UNION — A motion to prevent the cancellation of activities such as football, drama and chorus did not pass at Regional School Unit 40’s Board of Directors’ Sept. 2 meeting.

The district did not move to cancel any of these activities, but did hear heartfelt testimonials from students and parents regarding potential cancellation, mandated masks and mandated vaccines.

Part of the discussion revolved around amounts of risk facing students, and how much of that risk parents and the school district should be responsible for.

Board member Melvin Williams, a representative from Waldoboro, said life is unpredictable, and no one knows when they will die.

Williams compared COVID-19 to a rabies outbreak from when he was a child, which authorities were not able to control.

“Let herd immunity take care of it,” Williams said. “If you don’t survive, it’s your fault.”

Board member Brooke Simmons from Friendship said all activities come with risk. “There’s a risk walking down the street,” she said. Just because an activity is high risk does not mean it should be cancelled.

If transmission rates are that high, Simmons said, students will be returning to virtual learning anyway.

Simmons said she was worried about the mental health of students, and the possibility of students quitting sports due to an uncertain future.

Medomak Valley High School football coach Ryan Snell said the student athletes just wanted the chance to play. They know there may not be a full season of games due to COVID-19, and they know some games this weekend have already been cancelled.

Through football, Snell said, the students are motivated to maintain good grades and attendance. They are under adult supervision during practice and games.

“We’re trying to do things above and beyond because football means a lot to these kids,” Snell said. Each member of the team has their own water bottle and they all wear masks.

Snell further said other schools he had spoken with were not discussing cancelling football, and MVHS players just wanted the same chance that other schools were having.

“We are doing everything we possibly can to keep these kids safe,” Snell said. “Just give us that chance to play.”

At the previous board meeting, Superintendent Steve Nolan discussed the guidance from the United States Center for Disease Control, which recommends cancelling high-risk activities such as football when transmission rates of COVID-19 are high.

Knox County currently is classified as a high level of transmission, as well as nine other counties in Maine. Lincoln County was listed at a substantial level at the time of the meeting.

Nolan clarified that other activities such as chorus and drama were also classified as high-risk by the U.S. CDC.

One way to avoid cancelling these activities is to ensure all participants were vaccinated.

Recent guidance from the Maine Principal’s Association did not match with the U.S. CDC, though.

Because of this, Nolan said he was not going to take any action at this time, and would seek clarification on how to safely move forward.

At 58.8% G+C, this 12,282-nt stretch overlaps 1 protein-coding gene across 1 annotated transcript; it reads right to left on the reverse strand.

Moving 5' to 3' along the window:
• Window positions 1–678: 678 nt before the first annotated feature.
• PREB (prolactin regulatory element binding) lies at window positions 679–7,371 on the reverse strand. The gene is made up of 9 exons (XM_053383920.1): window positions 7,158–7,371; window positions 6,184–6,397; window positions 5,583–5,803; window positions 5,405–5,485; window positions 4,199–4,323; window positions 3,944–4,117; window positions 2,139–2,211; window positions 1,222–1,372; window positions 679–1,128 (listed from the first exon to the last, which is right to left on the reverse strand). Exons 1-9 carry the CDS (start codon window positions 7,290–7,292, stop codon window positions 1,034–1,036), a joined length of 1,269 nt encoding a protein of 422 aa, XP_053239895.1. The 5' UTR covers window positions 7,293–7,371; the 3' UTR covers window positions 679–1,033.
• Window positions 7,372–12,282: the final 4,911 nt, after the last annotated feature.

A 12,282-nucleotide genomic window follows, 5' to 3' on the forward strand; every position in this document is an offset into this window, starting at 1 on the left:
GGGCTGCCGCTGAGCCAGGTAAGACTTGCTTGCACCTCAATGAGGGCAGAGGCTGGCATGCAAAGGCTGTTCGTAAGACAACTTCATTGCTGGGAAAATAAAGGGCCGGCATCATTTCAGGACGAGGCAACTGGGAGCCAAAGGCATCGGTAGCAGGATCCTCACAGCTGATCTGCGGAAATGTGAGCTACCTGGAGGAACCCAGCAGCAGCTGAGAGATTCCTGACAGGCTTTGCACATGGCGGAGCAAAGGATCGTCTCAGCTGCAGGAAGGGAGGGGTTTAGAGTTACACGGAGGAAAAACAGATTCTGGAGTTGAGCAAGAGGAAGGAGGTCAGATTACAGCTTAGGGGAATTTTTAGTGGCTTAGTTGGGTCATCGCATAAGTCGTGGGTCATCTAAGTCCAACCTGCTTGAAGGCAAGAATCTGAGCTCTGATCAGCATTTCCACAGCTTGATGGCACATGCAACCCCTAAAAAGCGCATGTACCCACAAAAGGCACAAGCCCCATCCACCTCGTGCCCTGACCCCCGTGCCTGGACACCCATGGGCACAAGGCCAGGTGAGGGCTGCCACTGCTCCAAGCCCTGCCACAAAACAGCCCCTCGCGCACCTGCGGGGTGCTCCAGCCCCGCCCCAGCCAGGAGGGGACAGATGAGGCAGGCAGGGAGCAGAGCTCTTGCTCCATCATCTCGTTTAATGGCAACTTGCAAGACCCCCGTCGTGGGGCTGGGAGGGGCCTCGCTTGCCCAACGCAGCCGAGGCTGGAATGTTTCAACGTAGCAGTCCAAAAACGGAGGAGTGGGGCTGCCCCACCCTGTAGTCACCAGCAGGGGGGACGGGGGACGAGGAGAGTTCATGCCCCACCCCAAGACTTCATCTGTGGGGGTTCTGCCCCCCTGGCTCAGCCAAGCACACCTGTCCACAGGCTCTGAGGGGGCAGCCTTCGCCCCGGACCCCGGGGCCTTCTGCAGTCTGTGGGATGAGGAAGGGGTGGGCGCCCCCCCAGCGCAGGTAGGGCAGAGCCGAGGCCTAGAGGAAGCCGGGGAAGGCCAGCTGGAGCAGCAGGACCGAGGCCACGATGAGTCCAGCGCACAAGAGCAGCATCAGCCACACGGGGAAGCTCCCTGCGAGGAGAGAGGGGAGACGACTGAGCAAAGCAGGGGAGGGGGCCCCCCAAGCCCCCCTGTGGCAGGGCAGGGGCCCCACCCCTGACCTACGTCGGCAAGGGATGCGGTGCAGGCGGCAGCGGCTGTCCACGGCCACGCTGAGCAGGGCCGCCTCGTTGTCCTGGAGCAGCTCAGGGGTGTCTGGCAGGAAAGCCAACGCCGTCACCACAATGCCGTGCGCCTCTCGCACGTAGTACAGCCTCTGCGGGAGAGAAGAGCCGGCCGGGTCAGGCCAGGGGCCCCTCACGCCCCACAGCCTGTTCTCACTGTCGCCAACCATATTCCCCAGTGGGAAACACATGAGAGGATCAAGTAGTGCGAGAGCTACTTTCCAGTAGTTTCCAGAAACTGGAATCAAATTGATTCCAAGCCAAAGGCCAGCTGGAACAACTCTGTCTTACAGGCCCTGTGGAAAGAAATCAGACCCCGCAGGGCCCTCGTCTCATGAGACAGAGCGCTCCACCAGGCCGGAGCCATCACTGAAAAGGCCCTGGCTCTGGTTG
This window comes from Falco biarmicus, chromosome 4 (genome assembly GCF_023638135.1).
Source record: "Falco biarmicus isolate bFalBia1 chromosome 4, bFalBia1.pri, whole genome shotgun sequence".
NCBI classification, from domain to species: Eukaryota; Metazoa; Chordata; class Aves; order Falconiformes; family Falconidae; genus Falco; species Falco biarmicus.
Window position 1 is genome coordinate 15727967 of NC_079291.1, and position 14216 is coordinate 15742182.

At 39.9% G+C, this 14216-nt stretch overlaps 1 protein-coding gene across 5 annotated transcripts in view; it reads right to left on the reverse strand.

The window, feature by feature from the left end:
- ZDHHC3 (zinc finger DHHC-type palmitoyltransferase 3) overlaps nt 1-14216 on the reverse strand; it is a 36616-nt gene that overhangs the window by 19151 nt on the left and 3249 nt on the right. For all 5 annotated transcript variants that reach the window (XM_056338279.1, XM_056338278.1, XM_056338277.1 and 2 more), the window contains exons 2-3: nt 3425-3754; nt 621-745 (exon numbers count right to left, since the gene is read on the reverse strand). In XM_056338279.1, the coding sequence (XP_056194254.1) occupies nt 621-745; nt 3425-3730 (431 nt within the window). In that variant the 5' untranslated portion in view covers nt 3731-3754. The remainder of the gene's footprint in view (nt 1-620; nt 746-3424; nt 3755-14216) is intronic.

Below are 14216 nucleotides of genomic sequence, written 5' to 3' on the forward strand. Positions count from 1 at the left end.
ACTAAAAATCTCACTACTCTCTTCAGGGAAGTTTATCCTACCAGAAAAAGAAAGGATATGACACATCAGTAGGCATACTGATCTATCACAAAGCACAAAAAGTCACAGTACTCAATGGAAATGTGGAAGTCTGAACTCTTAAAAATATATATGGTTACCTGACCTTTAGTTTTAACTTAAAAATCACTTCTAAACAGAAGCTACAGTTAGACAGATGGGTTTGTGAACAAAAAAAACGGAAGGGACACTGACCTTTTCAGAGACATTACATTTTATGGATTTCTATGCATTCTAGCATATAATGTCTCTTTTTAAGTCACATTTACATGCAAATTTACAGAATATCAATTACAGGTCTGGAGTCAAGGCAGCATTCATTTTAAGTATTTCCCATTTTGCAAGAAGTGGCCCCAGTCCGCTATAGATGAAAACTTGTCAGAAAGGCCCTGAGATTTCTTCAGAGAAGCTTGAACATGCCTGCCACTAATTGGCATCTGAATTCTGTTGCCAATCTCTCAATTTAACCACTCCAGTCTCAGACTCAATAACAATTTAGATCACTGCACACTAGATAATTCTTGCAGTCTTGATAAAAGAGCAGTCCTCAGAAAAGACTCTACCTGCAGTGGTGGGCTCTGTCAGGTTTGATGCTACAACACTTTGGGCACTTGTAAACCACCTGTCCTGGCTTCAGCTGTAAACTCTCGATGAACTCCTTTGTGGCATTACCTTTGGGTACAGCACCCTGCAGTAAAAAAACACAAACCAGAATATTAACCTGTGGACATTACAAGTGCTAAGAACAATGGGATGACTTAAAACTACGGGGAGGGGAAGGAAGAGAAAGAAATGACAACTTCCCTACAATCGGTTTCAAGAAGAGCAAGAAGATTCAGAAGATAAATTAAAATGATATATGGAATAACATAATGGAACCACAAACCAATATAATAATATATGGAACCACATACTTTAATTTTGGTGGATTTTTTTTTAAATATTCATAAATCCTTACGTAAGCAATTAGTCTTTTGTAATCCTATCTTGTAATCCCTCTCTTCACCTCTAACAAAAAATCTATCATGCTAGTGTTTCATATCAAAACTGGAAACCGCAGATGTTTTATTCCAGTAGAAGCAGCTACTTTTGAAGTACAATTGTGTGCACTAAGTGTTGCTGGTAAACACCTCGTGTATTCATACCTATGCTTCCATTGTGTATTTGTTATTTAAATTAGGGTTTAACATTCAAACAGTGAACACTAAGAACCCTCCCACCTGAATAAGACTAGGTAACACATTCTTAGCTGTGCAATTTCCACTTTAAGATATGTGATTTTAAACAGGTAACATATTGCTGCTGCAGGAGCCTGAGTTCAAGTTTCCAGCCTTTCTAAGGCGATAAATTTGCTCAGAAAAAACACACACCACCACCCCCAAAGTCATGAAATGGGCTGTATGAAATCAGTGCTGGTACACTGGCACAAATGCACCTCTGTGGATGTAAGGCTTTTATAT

“I am concerned about the safety of our students and our staff,” Nolan said.

Nolan later clarified that this decision was not just about football, but about taking the steps to make sure staff and students are safe.

“It’s about trying to take the steps to keep our schools open and limit the transmission of COVID,” he said.

Simmons made a motion to prevent Nolan from cancelling football before the next board of directors meeting, which transitioned to preventing the cancellation of all high-risk activities.

Board member Erik Amundsen questioned the need for such a motion, as Nolan already said he was not acting on these activities yet.

Amundsen said he loved football, but he was concerned the board was not looking at the whole picture.

While children may not get very sick from COVID-19, Amundsen said they could transmit the virus to someone else, such as school staff, who would. “It’s more than just the students,” he added.

Board member Matt Speno of Union asked why the board was trying to change guidance from medical professionals who had studied the data to classify these specific activities as high-risk.

Dan Swindler, a resident of Warren, thanked Nolan for providing sound guidance based on science.

Swindler said there was no question that extracurricular activities were important, but people had died from COVID-19.

He asked the board to move forward using facts and science in the interest of everyone they represent.

The motion ultimately did not pass, with 5 yes votes and 9 no votes.

Each board representative is assigned a weighted total, so the final count was 326 yes to 550 no.

Rachel Bowman of Friendship later told the board she was disheartened by the votes tonight.

Bowman encouraged the board to think on their votes, and wondered if those who voted no had participated in sports.

If you look at the statistics, Bowman said, sports keep students from engaging in partying and drinking.

The next RSU 40 board of directors meeting is Thursday, Sept. 16 at 7 p.m. at the central office in Union.

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